• 13. The New Speaker of the House: John Boehner (R) Ohio Priorities : diminish the role of lobbyists insure that lawmakers have time to read legislation before voting on it. open House-Senate legislative negotiating sessions to the media make sure earmarks are identified by the name of lawmaker who sponsored it make sure earmarks are approved by policy making committees (oversight)
  • 14. 9 members from the majority party— chosen by the Speaker 4 members from the minority party Regulates floor debate Sets limits on amendments Influences which bills do and do not get consideration Supports the agenda of the majority party Click here to view a special rule for a bill . Is the Rules Committee democratic?
  • 15. Leadership in the SSeennaattee:: DDeemmooccrraattiicc Vice President- Joe Biden  Is the president of the Senate  May not take part in the debate  May try to influence a vote through contact with senators  May recognize members and put questions to a vote  May vote only in the event of a tie President Pro Temp- Patrick Leahy  Presides when the vice president is not present  Usually is the most senior member of the majority party Temporary Presiding Officer  Presides when neither the vice president nor the president pro temp is present  Usually a senior member of the majority party Majority & Minority Whips- Dick Durbin, John Cornyn  Serve the same function in the Senate as they do in the House  Democratic Whip: Senator Dick Durbin (Illinois) Republican Whip: Senator John Cornyn (Texas)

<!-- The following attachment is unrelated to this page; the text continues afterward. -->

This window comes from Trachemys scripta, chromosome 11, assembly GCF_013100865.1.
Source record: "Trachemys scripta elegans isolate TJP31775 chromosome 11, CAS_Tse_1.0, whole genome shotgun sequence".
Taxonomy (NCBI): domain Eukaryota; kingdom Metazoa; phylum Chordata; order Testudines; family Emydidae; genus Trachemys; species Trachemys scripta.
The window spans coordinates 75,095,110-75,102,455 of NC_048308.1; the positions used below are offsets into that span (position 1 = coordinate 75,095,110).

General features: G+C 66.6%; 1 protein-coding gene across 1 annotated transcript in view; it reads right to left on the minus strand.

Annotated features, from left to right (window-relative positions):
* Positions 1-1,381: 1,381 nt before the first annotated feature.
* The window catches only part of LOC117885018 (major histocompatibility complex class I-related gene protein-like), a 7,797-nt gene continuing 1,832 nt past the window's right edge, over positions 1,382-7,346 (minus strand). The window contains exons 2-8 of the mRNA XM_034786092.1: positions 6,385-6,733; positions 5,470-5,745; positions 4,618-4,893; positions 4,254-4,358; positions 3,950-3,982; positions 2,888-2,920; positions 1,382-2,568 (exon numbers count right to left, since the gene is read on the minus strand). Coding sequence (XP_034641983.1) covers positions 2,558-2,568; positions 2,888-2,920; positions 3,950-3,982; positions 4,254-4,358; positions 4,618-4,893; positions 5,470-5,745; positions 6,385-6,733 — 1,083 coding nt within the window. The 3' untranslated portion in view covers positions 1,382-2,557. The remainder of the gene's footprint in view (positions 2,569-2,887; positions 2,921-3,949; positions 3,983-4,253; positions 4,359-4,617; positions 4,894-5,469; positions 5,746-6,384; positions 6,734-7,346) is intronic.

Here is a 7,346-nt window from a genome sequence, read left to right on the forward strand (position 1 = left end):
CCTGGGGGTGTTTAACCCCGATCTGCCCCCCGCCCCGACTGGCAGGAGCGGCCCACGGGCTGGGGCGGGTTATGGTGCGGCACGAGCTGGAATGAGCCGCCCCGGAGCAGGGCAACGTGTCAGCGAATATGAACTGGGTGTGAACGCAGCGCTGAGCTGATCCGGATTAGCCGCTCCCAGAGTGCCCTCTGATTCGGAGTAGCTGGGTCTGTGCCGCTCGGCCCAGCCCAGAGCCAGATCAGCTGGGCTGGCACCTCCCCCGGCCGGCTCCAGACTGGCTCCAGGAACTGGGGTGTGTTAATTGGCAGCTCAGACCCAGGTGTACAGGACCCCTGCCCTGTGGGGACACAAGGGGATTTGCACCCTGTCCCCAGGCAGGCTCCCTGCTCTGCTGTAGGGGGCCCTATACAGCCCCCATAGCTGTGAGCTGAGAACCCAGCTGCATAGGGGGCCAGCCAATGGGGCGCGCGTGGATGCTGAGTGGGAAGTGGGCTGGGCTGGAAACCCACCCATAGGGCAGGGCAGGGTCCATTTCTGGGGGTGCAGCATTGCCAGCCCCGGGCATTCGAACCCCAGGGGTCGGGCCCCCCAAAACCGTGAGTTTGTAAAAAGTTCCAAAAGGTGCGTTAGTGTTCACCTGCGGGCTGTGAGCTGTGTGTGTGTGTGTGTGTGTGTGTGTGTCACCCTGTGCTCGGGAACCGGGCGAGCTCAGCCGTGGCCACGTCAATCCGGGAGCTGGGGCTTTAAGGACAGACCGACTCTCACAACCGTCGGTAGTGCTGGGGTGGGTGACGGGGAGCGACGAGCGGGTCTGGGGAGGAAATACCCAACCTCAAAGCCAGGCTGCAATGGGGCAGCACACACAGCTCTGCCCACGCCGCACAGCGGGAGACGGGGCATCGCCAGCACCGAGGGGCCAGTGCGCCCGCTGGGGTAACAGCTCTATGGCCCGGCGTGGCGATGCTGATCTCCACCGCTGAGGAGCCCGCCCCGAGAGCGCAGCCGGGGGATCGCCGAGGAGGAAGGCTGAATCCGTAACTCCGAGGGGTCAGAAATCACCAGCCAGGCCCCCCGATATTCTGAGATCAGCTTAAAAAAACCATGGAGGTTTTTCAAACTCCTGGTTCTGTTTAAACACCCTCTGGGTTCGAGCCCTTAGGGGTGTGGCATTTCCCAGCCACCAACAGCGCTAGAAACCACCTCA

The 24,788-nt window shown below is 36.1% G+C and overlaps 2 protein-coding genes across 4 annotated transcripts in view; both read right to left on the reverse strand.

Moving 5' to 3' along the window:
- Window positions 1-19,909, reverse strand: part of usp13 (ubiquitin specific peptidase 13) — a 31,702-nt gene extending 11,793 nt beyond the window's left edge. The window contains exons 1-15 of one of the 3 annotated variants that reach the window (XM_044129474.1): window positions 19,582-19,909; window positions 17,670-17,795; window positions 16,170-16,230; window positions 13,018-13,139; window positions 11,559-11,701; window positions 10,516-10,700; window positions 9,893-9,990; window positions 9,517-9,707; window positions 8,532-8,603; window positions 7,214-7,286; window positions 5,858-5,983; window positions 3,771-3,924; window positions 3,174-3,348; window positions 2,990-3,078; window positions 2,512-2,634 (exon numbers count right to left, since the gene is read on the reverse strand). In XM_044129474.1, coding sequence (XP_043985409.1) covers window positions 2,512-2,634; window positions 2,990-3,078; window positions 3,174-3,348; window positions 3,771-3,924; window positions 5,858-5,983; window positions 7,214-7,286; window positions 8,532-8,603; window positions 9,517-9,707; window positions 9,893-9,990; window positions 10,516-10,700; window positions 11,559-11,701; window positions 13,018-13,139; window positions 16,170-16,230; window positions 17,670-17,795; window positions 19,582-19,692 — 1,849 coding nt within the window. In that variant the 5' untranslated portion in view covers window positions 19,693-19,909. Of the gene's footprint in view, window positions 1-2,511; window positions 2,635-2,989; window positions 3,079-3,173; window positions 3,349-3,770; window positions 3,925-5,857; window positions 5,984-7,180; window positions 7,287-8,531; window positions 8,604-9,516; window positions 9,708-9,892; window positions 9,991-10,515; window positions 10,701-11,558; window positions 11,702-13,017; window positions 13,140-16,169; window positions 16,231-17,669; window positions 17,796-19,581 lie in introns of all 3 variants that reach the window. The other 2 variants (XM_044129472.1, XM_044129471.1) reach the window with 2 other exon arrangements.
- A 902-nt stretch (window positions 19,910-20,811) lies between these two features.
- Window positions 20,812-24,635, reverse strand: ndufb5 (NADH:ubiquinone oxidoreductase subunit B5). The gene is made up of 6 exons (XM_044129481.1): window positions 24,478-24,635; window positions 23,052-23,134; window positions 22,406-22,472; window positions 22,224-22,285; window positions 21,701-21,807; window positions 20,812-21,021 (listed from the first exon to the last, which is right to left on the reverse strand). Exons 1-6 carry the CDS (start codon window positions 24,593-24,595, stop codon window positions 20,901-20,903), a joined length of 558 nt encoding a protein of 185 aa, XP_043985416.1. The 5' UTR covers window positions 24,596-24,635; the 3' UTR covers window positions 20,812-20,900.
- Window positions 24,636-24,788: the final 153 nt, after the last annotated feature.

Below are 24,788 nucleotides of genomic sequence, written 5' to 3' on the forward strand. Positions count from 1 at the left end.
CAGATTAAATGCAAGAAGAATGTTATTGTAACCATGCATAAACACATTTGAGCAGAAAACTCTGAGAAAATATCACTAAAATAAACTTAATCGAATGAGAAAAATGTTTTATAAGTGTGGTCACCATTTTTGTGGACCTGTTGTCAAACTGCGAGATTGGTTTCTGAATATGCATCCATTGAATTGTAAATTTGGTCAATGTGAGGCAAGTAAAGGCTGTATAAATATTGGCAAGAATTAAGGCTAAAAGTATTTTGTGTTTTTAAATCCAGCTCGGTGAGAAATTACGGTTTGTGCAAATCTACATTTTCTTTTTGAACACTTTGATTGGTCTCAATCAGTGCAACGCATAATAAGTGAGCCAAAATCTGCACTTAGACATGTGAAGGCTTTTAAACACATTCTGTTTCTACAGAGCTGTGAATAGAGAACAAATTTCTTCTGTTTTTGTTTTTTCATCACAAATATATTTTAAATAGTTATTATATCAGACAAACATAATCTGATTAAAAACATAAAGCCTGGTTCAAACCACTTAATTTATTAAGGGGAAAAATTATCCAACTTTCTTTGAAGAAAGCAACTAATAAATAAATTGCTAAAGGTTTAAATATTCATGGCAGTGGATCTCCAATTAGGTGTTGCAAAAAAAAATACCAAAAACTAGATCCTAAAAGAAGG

• 16. The New Majority Leader in the Senate: Harry Reid Age: 67 Party: Democrat Religion: Mormon Political Experience: Nevada State Legislature Lieutenant Governor Nevada Gaming Commission House of Representatives (1982) Senate (1986) Minority Leader (2005) Majority Leader: 2007 Senators Durbin & Reid meet with President
  • 17. Filibuster Strom Thurmond (1957) 24 hours against civil rights legislation A senator refuses to give up the floor in order to prevent a vote. If 60 senators vote to end a filibuster, a vote must be held within 30 hours. (cloture) Huey Long filibustered on behalf of the poor Is the filibuster democratic? We’ll debate this more in class!
  • 18. Congressional Committees Learning Goal: Analyze Article I of the Constitution as it relates to the legislative branch, including the roles of the House and Senate; impeachment proceedings; the role of the vice president; and the enumerated legislative powers 10.12.a.1